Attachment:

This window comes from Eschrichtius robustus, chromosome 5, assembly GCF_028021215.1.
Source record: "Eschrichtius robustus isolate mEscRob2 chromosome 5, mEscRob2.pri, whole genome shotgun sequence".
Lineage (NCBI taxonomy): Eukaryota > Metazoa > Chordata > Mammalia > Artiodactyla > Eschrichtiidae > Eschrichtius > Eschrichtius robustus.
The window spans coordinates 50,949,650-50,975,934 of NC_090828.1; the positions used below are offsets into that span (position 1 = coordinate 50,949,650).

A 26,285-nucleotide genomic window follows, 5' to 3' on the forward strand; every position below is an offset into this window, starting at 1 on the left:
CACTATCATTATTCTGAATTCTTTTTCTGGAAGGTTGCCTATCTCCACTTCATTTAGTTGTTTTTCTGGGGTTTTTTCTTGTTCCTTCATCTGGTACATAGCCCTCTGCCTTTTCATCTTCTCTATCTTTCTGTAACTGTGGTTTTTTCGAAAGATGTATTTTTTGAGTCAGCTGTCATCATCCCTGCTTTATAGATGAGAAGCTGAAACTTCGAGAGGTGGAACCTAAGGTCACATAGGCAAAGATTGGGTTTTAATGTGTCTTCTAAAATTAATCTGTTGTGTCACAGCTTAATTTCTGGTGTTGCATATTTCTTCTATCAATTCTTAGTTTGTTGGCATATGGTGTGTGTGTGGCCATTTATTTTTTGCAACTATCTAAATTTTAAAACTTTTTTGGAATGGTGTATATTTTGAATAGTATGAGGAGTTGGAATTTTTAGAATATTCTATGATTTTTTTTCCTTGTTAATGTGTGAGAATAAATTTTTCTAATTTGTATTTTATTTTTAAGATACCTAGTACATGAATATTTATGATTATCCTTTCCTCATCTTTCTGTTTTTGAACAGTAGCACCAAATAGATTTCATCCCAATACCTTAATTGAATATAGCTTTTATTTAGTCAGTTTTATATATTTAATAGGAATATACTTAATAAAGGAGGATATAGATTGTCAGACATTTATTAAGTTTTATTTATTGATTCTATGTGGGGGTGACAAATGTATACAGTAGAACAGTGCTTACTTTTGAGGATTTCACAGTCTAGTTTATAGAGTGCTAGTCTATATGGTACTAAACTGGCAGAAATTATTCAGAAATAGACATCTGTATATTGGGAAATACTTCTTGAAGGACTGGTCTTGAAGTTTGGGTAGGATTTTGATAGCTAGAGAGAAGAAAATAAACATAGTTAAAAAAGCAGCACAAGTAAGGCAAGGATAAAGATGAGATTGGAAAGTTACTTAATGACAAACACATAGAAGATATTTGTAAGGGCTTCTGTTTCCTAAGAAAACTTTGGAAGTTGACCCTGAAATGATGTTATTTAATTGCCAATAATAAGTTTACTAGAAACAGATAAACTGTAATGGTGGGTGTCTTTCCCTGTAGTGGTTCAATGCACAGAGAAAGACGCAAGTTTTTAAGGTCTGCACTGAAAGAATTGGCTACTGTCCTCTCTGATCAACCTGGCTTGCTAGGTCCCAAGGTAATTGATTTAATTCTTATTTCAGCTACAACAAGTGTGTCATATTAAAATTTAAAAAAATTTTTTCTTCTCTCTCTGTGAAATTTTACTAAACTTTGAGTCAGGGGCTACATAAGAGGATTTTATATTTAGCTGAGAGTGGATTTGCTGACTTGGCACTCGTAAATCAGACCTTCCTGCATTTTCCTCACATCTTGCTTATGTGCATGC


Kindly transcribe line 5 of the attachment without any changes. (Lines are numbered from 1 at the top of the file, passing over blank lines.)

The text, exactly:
A 26,285-nucleotide genomic window follows, 5' to 3' on the forward strand; every position below is an offset into this window, starting at 1 on the left: